"Appliances, you will, you won't care about your neighbor comparison. But if you feel like there's similar than you, that's very, very powerful information because we don't have time to actually do ground level bottom up analysis of everything stance. Make Sense. I know you signed powers first contract with mud, which is Sacramento's utilize in two thousand and seven. The same year that you started. But when you sign that contract, you literally did not have a single line of code written and I think a lot of people listening know how hard it is to land utility customer. Let alone if you don't have any code. So how did you do that and what was the early Oh power product like once he actually did write some code. Well. The. The single biggest piece of magic we had was my co founder, Alex, who is. Truly. than his ability to. To move move something like a power forward in terms of finding the right people to talk to and and. Getting their attention getting you know getting us in. That was the that was the magic and then the. Other. Essential piece is that we had we. We did all the work to really put together a product that had. Very, crisp product market fit within the utility sector, and the utility sector is very weird. So they don't just buy things too. It's not like you think you go to business, they're gonNA buy something because it's going to improve their bottom line like that. It's totally different physics in the utility industry. So. Largely to cut it short. There's a huge multibillion dollar segment of the utility industry that pays for energy efficiency programs in the math, the physics there is. I will buy things if they can help consumers save energy cost effectively, and so if you can deliver a program that that works that reduces energy use and its demonstrable measurable and it's cheap, they'll buy it, and so we did all the work to package this up and the critical piece. Was that we pitch the program to be implemented a clinical trial. So he would do a randomized testing control in the utility could directly measure the impact of our communications on reducing usage. And then when you had that fit into their model and then Alex it all of his magic and found us the right people and then. We got our sale. And then we wrote the code. Really. Fast. How quickly? I mean, we had like five months to launch, and we started like a week after we saw. How big? How big was that I conquer? So utility numbers are crazy that contract was almost four, hundred, thousand dollars. And that was your very first contract and that was one year. Yeah. Wow. Now, we signed smaller contracts but then later in powers. Powered today under Oracle has hundred plus million dollar contracts. Wow. So it becomes a different beast in that industry. So I, know you personally put in the first fifty thousand dollars to start. Oh, power before closing your first round of one point five, million in August of two, thousand, seven. And that round that one point, five, million dollar round included a check from an early investor in your last company Eddie soft, and so I'm curious at the time. Were you an Alex and whoever else was on the team at the time? Were you able to pay yourselves where you just living off savings and then what did your work environment look like you know? We all have our stories of where our company started and what they look like. But what did that look like for you? Yeah. So we were like on, I was paying my own way until we raise the. We. We always sort of kept on. Slave. Wages as long as we could Alex and my salary wasn't normal until we went public really and we were always. There was no separation and identity between us and the company at the equity felt like our bones are blood. You know it was like we we held onto it over everything. So I mean we were we were generous with our employees, but it was like was. We've we really managed. We tried to do everything. We can to preserve it, and we paying ourselves was not the priority at the very beginning I had the luxury of having made money made some money at edgy soft. So I, was able to just I didn't take any salary. We Alex took like a subsistence salary and then that got paid back out of the out of the way we were offices were on On. Utah Street in Protrero Hill and we weren't. It wasn't really an office. It was the building that had it had various times, Edgy soft wedding channel Flick stor event. Bright was originally there. The Guy who founded Zinger, the previous company mobs squad I, think our mob snob shop. It's a prolific buildings prolific and spitting out startups. Anyway. The top floor was like a free for all, and we basically paid ran for a couch and a and a, and a standing desk. And we tried to get away without paying rent for for a and then the landlord new came in. It was like, Dan, what are you doing? Gary Go. Man. was like. Four, fifty, a month or something negligible. Tell me. If these numbers are correct, you raised a sixteen million series. B Is Outright Sixteen. One six and then. That was in December of two thousand. We raise the A annot seven, and then we raised the be in a Gotcha and then twelve months. After that, you raised a thirty two million series. See it was two years later, two years. Twenty, ten Gotcha Gotcha. What did fundraising look like for you? And then what advice? What advice do you have for entrepreneurs who are fundraising now? We had great success with fundraising. We had competitive bids and you know multiple term sheets in both of those big rounds as well as A. Guess I'd say my advice don't have much else to say about that. Directly, I'd say my advice and fundraising broadly. I. Often give a couple of tips. One is the one thing you can control is your timeline, so I worked very hard to. Align my conversations with multiple interested investors that they would be coincident. So we got a term sheet or more than one term. She would get them in parallel and we could create some competitive bidding environment. We could become a price maker instead of a price taker and then. The. Second thing I always say is. You have to when you're pitching in a sales setting, it doesn't matter if you say something wrong, you're just trying to say something right and then the buyer will say, oh, that's interesting. I want that and in an in an investor setting. That's just not the case If you say something wrong a May reveal something bad about your company. because. They aren't everything has to add up and be it may reveal or at least revealed, create the perception in the investor that you don't fully understand the company, and so you're an invest in an investor setting. It's as much. The you're trying to create. Confidence in yourself. You know giving build building when the investor, the sense that you really understand your business. So those are the two things. I. I typically advise people on and then you mentioned you met. Powers Co founder and former president. Alex laskey during your freshman year at. Harvard. And then later you reconnected with him in San Francisco, what was your relationship like in college, and then what is your relationship look like auto power?.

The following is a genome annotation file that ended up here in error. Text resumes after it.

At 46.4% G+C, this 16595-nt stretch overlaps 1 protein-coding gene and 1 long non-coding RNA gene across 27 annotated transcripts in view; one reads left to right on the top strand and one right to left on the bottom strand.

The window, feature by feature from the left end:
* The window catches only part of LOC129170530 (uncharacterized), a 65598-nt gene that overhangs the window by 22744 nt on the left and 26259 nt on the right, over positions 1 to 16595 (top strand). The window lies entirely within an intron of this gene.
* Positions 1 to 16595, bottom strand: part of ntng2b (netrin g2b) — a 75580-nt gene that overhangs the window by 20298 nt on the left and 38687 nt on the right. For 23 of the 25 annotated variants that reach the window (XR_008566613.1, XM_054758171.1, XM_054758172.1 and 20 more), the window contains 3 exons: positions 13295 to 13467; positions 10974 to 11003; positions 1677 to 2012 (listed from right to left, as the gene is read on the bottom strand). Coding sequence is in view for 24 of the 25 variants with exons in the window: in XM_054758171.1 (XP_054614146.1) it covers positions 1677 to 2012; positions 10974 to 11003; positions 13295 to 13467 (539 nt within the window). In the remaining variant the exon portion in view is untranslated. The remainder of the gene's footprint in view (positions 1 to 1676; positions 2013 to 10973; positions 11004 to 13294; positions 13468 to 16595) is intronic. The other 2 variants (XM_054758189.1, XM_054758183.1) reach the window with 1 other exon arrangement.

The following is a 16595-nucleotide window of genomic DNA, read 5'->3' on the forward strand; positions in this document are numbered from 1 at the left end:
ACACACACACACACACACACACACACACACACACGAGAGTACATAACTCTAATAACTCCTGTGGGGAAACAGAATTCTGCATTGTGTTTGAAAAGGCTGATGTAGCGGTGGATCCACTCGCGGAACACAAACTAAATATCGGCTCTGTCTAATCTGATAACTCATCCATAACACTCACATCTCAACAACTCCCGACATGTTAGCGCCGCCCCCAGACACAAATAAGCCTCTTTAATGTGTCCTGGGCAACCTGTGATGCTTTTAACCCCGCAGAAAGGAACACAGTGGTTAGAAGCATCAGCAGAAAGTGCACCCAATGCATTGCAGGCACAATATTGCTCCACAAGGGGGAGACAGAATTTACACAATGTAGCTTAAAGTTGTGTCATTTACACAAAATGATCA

Alex laskey Sacramento co founder Gary Go Powers Co Oracle Eddie Zinger Protrero Hill Harvard San Francisco Bright Dan founder president